As explained by other speakers at the conference, Warrior noted that by 2050 A.D., about 60 percent of humanity will be living in "mega cities" of 25 million residents (or more).
Sociologists realize these mega cities will enhance advertising and policing powers for the ruling elites. Managing cities like Lagos, Nigeria or Seoul, South Korea will become increasingly problematic without major reforms in a wide range of areas. Hollywood films like "Children of Men" depict a dystopian nightmare for cities such as London. That needn't be the case.
Continued Warrior: "The car also equals aspirations … people love cars and aspire to own one. Little children as young as two-years of age are already pushing toy vehicles around."
In terms of the autonomous vehicle, she added, "That future is coming. In the United States and India and China, people buy cars … in emerging economies … people buy something to give them mobility."
The NEXTEV leader then lamented the aforementioned analysis leads us to "the problems" we see around us in terms of dysfunctional commuting experiences. "Cars equal pollution … cars and trucks are dangerous and time consuming … and they contribute to [fossil fuel] emissions. We're talking about 70 gallons of refined product per person. The World Health Organization says that there are 1.2 million deaths globally in traffic-related accidents each year due to human error. In the U.S., 100 people die in traffic accidents every single day."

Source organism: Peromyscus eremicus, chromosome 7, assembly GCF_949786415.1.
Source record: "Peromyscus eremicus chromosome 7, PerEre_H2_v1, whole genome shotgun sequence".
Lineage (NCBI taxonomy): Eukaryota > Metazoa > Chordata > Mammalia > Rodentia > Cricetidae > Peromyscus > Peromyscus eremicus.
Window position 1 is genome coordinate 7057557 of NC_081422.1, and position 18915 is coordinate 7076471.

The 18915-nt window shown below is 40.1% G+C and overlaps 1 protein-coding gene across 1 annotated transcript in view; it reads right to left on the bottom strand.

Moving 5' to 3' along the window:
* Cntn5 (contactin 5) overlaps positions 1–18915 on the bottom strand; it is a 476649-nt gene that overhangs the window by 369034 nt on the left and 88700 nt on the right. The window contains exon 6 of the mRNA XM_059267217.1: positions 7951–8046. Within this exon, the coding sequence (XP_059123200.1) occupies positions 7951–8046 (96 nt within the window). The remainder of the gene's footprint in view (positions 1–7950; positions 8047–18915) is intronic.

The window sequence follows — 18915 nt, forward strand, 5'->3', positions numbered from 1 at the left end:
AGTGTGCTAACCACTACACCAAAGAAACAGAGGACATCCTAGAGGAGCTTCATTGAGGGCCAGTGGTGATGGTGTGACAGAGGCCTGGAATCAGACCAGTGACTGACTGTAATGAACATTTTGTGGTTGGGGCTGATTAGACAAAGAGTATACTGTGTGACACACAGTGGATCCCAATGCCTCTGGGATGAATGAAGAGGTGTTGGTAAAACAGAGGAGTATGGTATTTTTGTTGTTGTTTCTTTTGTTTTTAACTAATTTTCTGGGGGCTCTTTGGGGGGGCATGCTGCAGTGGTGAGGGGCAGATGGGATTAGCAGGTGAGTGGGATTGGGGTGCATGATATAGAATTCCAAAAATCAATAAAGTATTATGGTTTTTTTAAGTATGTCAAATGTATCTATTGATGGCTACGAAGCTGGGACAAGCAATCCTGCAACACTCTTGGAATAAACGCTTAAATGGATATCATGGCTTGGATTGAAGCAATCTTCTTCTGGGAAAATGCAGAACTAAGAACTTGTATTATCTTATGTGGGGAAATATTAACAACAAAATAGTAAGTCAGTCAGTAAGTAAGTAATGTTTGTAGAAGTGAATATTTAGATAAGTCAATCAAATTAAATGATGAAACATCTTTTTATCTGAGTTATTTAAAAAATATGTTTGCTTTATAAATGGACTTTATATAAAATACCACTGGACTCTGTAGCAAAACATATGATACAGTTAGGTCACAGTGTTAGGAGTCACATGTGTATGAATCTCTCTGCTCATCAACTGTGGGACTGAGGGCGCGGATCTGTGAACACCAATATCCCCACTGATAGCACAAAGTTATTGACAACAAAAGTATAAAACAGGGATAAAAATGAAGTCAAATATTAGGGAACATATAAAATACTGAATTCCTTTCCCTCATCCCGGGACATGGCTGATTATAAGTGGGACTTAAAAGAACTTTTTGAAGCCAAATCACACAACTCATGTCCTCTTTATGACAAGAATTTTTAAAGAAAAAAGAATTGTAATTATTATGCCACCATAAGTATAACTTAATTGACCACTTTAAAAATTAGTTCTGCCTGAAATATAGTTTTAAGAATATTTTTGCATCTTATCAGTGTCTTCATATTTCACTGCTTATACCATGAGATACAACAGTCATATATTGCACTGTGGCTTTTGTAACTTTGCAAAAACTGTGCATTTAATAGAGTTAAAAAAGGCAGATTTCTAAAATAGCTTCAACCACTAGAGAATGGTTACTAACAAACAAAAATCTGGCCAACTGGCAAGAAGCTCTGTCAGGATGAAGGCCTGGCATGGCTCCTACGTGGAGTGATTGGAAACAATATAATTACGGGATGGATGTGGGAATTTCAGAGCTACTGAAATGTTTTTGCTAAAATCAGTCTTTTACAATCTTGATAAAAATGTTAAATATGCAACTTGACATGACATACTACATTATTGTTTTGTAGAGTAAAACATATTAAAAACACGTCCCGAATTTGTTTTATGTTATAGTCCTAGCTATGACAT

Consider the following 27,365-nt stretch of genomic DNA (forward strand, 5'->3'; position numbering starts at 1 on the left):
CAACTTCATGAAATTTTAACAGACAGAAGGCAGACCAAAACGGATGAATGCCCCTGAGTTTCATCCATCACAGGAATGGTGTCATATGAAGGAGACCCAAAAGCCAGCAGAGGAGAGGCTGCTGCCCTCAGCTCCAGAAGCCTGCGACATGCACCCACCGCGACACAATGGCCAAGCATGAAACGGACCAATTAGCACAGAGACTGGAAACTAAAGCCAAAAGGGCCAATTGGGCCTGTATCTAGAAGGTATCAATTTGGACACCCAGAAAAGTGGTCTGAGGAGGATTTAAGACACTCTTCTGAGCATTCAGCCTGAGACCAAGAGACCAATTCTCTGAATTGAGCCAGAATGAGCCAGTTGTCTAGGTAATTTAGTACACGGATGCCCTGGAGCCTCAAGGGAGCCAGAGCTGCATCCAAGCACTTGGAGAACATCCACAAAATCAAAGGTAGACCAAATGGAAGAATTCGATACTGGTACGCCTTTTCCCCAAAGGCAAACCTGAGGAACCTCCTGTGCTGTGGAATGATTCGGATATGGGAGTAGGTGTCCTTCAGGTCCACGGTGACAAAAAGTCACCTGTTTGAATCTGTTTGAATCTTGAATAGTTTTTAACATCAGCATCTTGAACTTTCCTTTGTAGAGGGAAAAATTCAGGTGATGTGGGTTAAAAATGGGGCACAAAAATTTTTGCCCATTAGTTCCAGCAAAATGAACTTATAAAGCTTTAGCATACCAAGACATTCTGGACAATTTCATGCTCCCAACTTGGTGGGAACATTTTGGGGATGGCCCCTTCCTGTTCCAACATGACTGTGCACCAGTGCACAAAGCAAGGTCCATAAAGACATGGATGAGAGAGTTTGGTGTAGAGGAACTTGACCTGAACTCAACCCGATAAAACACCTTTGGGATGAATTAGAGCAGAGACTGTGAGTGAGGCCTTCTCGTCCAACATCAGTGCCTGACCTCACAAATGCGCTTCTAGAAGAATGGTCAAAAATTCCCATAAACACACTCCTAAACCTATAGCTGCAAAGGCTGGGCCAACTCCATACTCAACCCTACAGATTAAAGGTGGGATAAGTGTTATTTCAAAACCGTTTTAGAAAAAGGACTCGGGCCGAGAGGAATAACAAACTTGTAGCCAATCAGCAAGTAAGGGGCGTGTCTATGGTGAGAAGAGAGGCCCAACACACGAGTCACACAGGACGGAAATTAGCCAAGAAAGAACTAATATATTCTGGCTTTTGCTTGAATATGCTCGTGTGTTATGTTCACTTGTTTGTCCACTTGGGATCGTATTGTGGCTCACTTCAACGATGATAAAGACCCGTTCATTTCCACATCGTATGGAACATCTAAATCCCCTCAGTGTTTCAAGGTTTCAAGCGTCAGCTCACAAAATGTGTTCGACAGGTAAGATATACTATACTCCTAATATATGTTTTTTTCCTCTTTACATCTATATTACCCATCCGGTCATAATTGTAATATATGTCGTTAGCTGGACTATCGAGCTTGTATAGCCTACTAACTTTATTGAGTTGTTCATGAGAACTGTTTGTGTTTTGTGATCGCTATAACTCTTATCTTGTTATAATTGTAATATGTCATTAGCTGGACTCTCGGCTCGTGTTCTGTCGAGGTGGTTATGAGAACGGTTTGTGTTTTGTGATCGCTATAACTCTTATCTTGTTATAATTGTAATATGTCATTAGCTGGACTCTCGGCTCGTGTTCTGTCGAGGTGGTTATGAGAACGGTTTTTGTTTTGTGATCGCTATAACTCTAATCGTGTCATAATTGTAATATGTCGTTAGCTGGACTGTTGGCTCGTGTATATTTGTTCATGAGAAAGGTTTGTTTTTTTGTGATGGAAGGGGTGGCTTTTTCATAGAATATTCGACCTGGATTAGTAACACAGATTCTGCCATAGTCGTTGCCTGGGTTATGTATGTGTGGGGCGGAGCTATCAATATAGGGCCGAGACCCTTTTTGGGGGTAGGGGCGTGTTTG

Warrior additionally noted that commuting hours constitute the wasting of 162 lifetimes. "Around 1.8 trillion minutes of lost productivity annually" impact America's Gross Domestic Product. "Just getting from Point A to Point B" is not an easy task for commuters. She also explained the difficulties of getting to and from work for commuters such as this attendee (LoBaido) who often spends 90 minutes travelling each way. (This writer sometimes spends two hours each way while going from Oakland to Silicon Valley.)